“Two Thousand Million Man-Power” by Gertrude Trevelyan

Gertrude Trevelyan is a British author whose novels were among the best published in the 1930s; however, they disappeared after her death in 1941. Today her work is being rediscovered, including this memorable novel that was first published to critical acclaim in 1937. It was one of my top favorites for 2022. Once forgotten, it now deserves lots of attention, even if I'm repeating myself. Here's a review.

The unsung life of a famous painter

Award-winning author Steve Stern has a new novel out called "The Village Idiot." It creatively recounts the life of the renowned early 20th century Russian-French artist Chaim Soutine, whose paintings now reside in art institutions around the world. The story powerfully imagines the inner life of this genius. Here's a review.

Lost man at sea, lost novel recovered

"Gentleman Overboard" by Herbert Clyde Lewis published in 1937 slipped into forgotten books land as so many good books do (and shouldn't) until it was rescued. It's the story of Henry Preston Standish, who finds himself floating in the Pacific Ocean, sure the ship he fell off of will turn around and pick him up. It's ingenious tragicomedy with an objective. You've got to read it.

A psychological page-turner brilliantly crafted

A chance encounter at an airport and a delayed flight together offer the perfect opportunity for a man to tell the story of how he rescued a drowning swimmer and what came after, a story he’s never shared with anyone. Prepare to stay up all night (or to drop everything) to read “Mouth to Mouth,” Antoine Wilson’s newest novel, a story within a story that explores themes of deception and manipulation. Read the review here.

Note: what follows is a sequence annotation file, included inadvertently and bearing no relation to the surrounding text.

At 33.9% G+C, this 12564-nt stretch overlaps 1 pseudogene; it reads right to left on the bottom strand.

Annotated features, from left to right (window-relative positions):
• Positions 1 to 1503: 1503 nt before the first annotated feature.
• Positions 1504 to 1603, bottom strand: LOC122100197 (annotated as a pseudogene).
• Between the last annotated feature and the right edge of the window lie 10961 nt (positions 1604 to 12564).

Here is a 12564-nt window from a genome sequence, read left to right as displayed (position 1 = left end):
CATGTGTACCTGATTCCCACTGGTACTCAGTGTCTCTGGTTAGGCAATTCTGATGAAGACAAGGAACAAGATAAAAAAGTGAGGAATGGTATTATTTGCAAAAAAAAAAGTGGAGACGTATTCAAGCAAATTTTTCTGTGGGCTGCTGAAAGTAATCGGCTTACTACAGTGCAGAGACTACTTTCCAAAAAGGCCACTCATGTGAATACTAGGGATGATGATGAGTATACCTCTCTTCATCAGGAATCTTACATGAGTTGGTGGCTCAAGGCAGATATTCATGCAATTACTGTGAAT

A man walks into a tacky hotel

"Winter in Sokcho" by Elisa Shua Dusapin tells the story of a stranger arriving in an isolated South Korean fishing village. He’s a graphic novelist looking for peace and quiet to complete his final book in a series. The unnamed narrator, who works at the guesthouse where he takes a room, becomes his tour guide, and also his unexpected emotional life reckoning. Her voice is enticing. Read more here about this award-winning novel.

The sad, mad world of housewives in the 1960’s and 70’s

Author Hilma Wolitzer has gained a reputation as one of our best fiction writers who, according to The Washington Post, “raises ordinary people and everyday occurrences to a new height.” Thirteen stories are collected for the first time in her new book since their publication in magazines during the 1960s and '70s. They're funny, heartrending treasures about an unforgettable couple, Paulette and Howard, and others. Read more about them, here.